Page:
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The Prefect Atlantic panel heaters are manufactured with our patented Energy Lock system which means this no-controls heater is Lot20 compliant. They are available with heat outputs of 0.5, 0.75, 1.0, 1.25, 1.5, 2.0 and 2.5kW. Irus can also operate ‘wet’ heating systems using our thermal drive valves - PRE9500.


The Power Unit - PRE2000PU3 switches the electrical supply to the heater and is controlled by the Irus room node - PRE2000CU3


The key switched fused spur isolates the power supply to the heating equipment and control unit in the room.


The existing electrical wiring circuit is used to send and receive information from the room to the Master Interface Unit (MIFU), which in turn connects to the portal, from where Irus is controlled.


6 core low voltage cable connects the control unit (CU3) to the power unit (PU3).


The CU3 maintains the room’s temperature and energy use. It also monitors light, humidity and decibels. A CO2 sensor is also available. When used to control hot water, Irus can detect leaks and monitor water temperature to ensure compliance with Legionella water safety plans.


The dimmable screen displays the current temperature setting, as a number or any format such as ‘Max’, ‘comfort’, etc. Other operational messages i.e ‘Window open’ are displayed here.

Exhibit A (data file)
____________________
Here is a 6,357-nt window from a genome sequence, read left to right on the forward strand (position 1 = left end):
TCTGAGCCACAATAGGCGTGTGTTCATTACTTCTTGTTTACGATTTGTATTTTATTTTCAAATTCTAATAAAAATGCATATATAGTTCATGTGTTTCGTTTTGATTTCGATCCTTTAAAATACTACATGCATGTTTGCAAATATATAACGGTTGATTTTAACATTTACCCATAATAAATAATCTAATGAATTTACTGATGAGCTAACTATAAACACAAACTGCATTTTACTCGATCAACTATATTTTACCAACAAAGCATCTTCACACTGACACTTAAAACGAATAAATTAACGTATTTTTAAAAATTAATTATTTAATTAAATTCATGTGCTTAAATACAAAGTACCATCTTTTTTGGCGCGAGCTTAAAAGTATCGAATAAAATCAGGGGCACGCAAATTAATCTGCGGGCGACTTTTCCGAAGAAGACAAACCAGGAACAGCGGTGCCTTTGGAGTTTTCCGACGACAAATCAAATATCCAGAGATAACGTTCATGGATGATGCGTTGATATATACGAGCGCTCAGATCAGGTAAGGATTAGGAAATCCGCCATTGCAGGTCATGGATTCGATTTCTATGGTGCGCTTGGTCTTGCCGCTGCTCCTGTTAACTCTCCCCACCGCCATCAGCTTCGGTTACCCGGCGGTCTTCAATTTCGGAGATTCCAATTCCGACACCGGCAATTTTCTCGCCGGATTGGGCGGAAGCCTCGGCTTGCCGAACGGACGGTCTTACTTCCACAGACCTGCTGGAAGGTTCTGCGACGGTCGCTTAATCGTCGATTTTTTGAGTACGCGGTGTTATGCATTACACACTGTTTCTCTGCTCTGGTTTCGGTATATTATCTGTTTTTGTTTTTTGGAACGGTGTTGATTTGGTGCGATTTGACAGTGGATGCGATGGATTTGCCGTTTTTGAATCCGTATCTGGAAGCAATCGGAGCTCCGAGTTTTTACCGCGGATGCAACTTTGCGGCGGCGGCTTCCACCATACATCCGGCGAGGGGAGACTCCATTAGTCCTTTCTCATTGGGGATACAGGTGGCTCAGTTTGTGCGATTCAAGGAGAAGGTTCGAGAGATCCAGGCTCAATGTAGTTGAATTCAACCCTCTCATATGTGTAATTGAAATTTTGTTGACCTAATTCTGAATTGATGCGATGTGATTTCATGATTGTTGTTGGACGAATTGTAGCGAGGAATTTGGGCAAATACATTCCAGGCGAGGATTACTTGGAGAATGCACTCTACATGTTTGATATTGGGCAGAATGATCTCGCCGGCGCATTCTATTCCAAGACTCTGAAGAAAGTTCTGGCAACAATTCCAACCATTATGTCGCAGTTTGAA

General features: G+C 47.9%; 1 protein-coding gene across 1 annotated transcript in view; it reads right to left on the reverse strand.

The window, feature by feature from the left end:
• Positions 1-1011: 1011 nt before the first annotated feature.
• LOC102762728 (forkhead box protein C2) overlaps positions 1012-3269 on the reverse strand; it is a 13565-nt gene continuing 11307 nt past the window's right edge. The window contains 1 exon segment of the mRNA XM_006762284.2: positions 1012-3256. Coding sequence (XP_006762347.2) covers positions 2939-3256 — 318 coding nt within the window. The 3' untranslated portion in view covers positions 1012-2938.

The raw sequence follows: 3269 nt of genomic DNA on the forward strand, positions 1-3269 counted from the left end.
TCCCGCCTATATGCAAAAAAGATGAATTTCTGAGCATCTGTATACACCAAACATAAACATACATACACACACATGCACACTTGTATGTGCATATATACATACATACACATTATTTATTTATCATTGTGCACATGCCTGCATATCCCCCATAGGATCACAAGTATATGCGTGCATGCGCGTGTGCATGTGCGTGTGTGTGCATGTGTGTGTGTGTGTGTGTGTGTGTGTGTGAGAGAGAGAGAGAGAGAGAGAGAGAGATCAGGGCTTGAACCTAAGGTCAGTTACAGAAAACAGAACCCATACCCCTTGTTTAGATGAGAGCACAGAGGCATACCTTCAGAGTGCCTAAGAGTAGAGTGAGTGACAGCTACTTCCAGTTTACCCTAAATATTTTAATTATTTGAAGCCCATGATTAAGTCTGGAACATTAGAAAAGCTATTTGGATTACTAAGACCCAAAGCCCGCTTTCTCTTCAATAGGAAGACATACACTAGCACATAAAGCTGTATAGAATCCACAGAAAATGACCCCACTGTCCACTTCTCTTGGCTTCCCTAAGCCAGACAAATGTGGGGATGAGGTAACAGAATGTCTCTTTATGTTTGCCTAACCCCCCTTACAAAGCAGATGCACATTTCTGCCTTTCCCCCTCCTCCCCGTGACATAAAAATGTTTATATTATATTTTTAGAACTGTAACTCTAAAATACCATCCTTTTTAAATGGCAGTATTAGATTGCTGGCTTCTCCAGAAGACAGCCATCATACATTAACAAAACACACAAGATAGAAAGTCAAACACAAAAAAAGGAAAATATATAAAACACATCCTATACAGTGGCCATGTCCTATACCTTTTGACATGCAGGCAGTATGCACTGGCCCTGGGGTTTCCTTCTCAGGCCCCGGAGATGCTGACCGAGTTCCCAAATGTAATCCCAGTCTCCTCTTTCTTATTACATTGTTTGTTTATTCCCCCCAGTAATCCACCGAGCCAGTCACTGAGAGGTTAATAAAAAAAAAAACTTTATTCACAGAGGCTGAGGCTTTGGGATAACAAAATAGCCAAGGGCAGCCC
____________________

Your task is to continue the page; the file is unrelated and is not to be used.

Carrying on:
Simple to use, up and down buttons with LED indicator lights mean operation of Irus is easy.


The PIR sensor ensures that energy is only used for heating when the room is being occupied.

Prefect Irus is a building energy management system specifically developed for multiple occupancy properties such as university student accommodation and hotels.

All providers of rooms want to maintain a comfortable environment for their tenants and guests. But, understandably, they don’t want to pay more than they have to for energy use.

We are all familiar with thermostats being adjusted to maximum – rooms left unoccupied while the heating is on and windows being opened to cool a room – occupants are generally not too concerned about the cost of the energy they use – as they don’t pay the bill!

With Irus, energy use and therefore energy costs are completely controllable with recording and analysis of use making it easy to predict consumption for the future.